She stood on the verandah and waited. She knew they would come. Not a day missed since she came here to this red mud-stained fibro house the real estate agents had called a home. All smarmy and spit-licked, no a hair out of place they were. The woman, she reckoned, spent more on her suits that she probably got paid. ’prob’ly got a hubby to keep her, that one’ she remarked one day to her eldest. The child, a girl, looked at the woman with narrowed eyes and wondered what it must feel like to look like that, all perfumed and neat with pencil legs and pinched waist, her lipstick mouth speaking with authority and pace about tenancy agreements and bonds. She had seen ladies like that in the tattered third-read magazines her Nan had been given by the lady she cleaned for.
Pearls of sweat beaded her forehead as the woman squatted now on the back step, enamel dish in hand. A gust of red dust whirled through the mulga causing her to squint. She wasn’t moving though. She had come here six months before to start again. It was the way with her, to jolt herself out of misery, every since she was young. Cry for a bit, moan for a bit longer, but then “get her bum into gear and find a way”. That’s what she was doing now. “No use feelin’ sorry for yerself…” Her father had given her that pearl as well as the gene for red curly hair, same colour as the dust in this part of the world. Camouflage could be a good thing sometimes. No one noticed her here, much less said anything to her. She liked it that way too.
She remembered the time, five years ago now, when they were living down near Blackwood. She stood in the doorway of the local post office with a baby on her hip and two more on the steps behind her. There they were, the town gossips, a right royal flush and downright mean, talking about her and him and how she went away to the big smoke to get rid of the baby, “number 4 it was, that we know about anyways….haaaahaaaa”
She minded her own business. Keeping her head about water was her primary concern now. She wouldn’t let any bastard wreck it this time. She was sure he wouldn’t find here here; not here, not anywhwere. She grew agitated with this thought, prompting her to action.
Her feet left the verandah and traveled determinedly across the parched yard. The sun burned, but she did not yield to its ferocity. She made her way to the bottom paddock where the barbed wire fence announced the boundary of the meagre plot. The mindless bantere inside her head ceased immediately. The sky was silent and all movement around her seemed to cease in a single moment of time. Above her on a ghost branch, a single crow, blue-black shining, carked in distress. “one, only one…where are the others?” His panic became her panic.
Running now back to the verandah, she pulled on a weathered pair of Blundstones and returned to the gum where the bird was waiting for her. “I know somethin’s going’ on fella, otherwise youse would have come for her bread”.
In a moment the line of paperbarks marking the creek bank became alive with discord. The cark of one became the cark of many, as a black haze smudged the sky above the creek. “Surely not all that noise over a dead wallaby?”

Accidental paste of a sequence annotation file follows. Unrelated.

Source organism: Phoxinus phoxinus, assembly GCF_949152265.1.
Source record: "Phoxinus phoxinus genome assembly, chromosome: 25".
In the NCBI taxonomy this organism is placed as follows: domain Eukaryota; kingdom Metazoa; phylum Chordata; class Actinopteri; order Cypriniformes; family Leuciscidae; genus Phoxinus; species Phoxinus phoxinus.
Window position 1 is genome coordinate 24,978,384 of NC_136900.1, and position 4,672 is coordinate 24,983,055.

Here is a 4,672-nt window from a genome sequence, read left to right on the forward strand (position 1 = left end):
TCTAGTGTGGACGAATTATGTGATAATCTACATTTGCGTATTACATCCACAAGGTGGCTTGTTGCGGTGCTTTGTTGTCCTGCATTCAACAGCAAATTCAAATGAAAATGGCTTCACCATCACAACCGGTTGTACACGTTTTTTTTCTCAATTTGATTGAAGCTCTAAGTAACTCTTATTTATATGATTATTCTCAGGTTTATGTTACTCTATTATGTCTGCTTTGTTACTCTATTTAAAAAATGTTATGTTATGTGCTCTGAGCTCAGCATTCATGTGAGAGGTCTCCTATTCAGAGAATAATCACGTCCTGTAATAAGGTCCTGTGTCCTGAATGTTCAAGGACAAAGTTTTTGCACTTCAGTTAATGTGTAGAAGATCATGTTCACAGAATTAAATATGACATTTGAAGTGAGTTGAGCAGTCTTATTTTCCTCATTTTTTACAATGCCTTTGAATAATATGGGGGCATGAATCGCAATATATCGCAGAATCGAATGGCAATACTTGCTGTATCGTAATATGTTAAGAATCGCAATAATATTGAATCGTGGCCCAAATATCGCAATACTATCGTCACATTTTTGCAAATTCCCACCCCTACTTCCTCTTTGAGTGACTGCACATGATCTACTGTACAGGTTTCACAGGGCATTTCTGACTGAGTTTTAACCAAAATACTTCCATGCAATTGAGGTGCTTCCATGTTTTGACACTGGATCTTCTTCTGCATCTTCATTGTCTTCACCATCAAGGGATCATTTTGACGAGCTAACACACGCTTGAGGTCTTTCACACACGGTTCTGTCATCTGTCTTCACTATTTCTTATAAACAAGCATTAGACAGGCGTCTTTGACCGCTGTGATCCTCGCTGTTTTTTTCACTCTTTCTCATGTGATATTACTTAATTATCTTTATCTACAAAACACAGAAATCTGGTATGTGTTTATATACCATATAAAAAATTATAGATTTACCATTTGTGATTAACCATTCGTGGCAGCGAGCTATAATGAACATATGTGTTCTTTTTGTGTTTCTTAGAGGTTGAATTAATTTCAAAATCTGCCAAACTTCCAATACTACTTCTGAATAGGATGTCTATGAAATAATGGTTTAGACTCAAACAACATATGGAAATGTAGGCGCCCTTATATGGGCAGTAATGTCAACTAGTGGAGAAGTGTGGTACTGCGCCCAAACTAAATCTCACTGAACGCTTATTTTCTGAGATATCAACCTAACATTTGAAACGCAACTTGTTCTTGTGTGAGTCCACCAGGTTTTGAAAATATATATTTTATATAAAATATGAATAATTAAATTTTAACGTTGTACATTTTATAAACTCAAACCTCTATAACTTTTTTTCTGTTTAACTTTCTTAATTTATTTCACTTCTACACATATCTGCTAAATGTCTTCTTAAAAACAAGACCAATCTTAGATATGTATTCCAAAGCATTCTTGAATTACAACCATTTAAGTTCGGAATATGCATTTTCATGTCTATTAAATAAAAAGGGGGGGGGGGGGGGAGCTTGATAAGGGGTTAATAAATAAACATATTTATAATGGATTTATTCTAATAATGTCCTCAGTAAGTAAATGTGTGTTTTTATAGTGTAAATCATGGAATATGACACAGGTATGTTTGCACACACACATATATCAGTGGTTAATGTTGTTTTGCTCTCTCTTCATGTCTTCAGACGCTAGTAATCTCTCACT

The crow above her uttered a counsel before rising high and swooping low towards. the creek. She followed it, her boots mowing down the dry yellow grass in her path. The cacophony rose in volume as she drew near the creek. There, in an amphitheatre of bush was a stage like no other. Crows, maybe twenty, perhaps thirty were perched on every tree, like members of an audence. She observed closely. It seemed that they were not fighting or mating, but waiting. And then her gaze was drawn to centre stage where, a single crow lay, dead…blood spilled into the dust and formed a red pool around its head. Squatting on her haunches she reached out to touch the creature and felt warmth. She looked again at the spectators. They were watching her. A thought came… “a funeral….this is a crow’s funer” She stepped back suddenly, cuasing a similar movement behind her. "Do crows love each other, miss each other? Maybe even mourn each other? " She contemplated those thoughts and felt a heady mixture of sadness and envy. To the be loved, to be mourned, to belong….“When I die, will there be anyone gathering in such a display of loss and love?”
She left the crows to their ritual. Her return to the house was slow and solemn. She thought of her children, Ruby, Seth and Lou. would they mourn her when she went? Or would they blame her for the erratic life she had dished up so far? The Friday nights spent feverishly excited to be having McDonalds, all the time watching tentatively forthe first sign of their father’s rage and their mother’s black eye. Sometimes she felt that she hadn’t achieved much in their months of roaming, but things had changed. No more scary Fridays, no more black eyes. They had each other and on Fridays now they got out a video for the kids and one for her and had the local shop’s only take-away special, fis and chips. No one yelled much anymore, except if they were playing cricked in the back yard.
That night she tucked them up extra special and told them how much she loved them. She sat on the back steps and felt happy. The stars hung brilliantly in the night sky. In the morning when the crows came, she would welcome them.
it’s true that crows really do have funerals for their loved ones……i witnessed one once….and then googled it……crows nest in the silky oaks in our yard….and often drop their feathers as a kind of gift (I always see it as a gift anyway). I wrote this some 2 years ago now and it reflects moments of my past life…..but not all. I love the idea of landscape informing character.